Come with us as we explore the exciting world of sustainable fashion, using stores inside The Glades!
In a world where fashion trends evolve at lightning speed, there’s a rising movement that values more than just the latest styles and designs. Sustainable fashion has taken the industry by storm, capturing the hearts of conscious consumers worldwide. This revolutionary approach to dressing combines style with ethical values, encouraging us to make thoughtful choices that support the environment and protect the well-being of garment workers.
Zara launched its #JoinLife sustainable clothing line in 2016. The collection boasts organic cotton, recycled wool and Tencel – made from wood fibres from sustainably managed forests. The company promises it uses farming processes using 90% less water than conventional cotton. Zara also offers customers the chance to bring back their old and unwanted clothes to be recycled into new fabric!
Fat Face launched its 360 sustainability plan back in 2016 to “help us make conscious decisions that have a positive impact on the natural environment, people and local communities where we trade”. It focuses on “three pillars of sustainability”: responsible sourcing for sustainable products, protecting the environment, and supporting people and communities. Fat Face continues to meet its 100% responsibly sourced cotton target and is committed to using more responsible materials.
White Stuff is the first British brand to sign a Fairtrade contract committing to sourcing denim in an ethical way. They launched their Doing Good Stuff denim collection, created by one of the world’s cleanest and most sustainable factories. It uses only a fraction of the water and energy used in traditional denim production.
In addition to cutting water and energy, they are reducing their environmental impact by donating toxic by-products to make bricks for building projects in local communities.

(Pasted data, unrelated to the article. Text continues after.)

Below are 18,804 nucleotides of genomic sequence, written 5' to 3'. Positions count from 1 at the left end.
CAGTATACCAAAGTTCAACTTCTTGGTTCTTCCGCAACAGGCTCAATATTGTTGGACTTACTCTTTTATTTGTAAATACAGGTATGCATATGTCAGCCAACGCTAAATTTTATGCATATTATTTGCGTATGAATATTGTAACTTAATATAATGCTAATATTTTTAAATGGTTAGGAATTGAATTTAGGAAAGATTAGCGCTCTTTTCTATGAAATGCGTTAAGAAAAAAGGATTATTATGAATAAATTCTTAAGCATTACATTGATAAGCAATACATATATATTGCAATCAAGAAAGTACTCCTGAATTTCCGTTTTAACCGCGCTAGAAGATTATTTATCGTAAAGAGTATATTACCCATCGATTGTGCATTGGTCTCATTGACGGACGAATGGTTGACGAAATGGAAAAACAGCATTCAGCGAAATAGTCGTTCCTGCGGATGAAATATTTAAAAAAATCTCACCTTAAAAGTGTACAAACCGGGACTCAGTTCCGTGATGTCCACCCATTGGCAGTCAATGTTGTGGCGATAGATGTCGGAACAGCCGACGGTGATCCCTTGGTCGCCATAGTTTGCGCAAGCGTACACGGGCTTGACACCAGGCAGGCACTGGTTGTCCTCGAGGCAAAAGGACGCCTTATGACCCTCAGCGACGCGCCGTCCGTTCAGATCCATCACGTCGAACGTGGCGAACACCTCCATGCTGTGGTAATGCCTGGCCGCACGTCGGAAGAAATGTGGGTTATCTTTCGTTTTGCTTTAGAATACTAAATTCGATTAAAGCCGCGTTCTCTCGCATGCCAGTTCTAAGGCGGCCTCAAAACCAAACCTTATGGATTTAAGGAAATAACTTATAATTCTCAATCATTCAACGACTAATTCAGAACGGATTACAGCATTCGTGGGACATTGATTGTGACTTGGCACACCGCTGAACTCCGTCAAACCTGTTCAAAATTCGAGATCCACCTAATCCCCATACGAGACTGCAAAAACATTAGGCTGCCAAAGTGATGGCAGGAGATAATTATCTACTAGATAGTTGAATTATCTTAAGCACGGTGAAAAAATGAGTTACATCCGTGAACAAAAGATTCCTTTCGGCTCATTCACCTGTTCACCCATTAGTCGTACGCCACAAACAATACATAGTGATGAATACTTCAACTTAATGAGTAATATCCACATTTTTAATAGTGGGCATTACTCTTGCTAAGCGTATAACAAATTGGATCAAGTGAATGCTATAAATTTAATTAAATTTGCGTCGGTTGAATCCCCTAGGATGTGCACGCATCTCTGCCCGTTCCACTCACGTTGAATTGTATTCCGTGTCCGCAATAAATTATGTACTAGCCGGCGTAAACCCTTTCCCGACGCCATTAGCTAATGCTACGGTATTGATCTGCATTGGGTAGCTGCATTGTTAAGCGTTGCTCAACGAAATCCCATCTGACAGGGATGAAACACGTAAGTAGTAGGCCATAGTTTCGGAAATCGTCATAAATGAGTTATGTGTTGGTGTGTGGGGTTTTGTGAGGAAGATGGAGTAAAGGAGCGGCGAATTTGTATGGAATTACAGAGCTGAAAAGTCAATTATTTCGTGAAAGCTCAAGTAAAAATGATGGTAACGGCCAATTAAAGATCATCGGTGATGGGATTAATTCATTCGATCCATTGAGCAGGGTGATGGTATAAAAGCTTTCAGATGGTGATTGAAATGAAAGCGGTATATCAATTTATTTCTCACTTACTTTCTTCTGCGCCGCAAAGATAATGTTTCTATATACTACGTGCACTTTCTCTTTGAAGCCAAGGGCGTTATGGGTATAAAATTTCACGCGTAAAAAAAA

The iconic denim brand not only uses recycled materials but is also reducing water waste through a patented Water<Less® technology, reusing over 9 billion litres of water since 2021.
The brand continues to launch new sustainable initiatives to rehab denim’s bad environmental reputation and has successfully eliminated toxic chemical discharge from most of its supply chain.
M&S has long been leading the way in sustainability for big corporations. The company began rolling out Plan A as far back as 2007 and was the first retailer to be “Certified to all three Carbon Trust Standards for our achievements in carbon, water and waste reduction”.
M&S sources all its electricity from renewables as well as reaching its goal to become carbon neutral back in April 2013. Meanwhile, 100% of their cotton coming from sustainable sources and they’re working with the Better Cotton Initiative to continue to look for ways to cut chemicals and improve production. They launched schoolwear made from recycled plastic bottles (instead of new polyester made from oil) over a decade ago, and are currently working to make their jeans as sustainable as possible.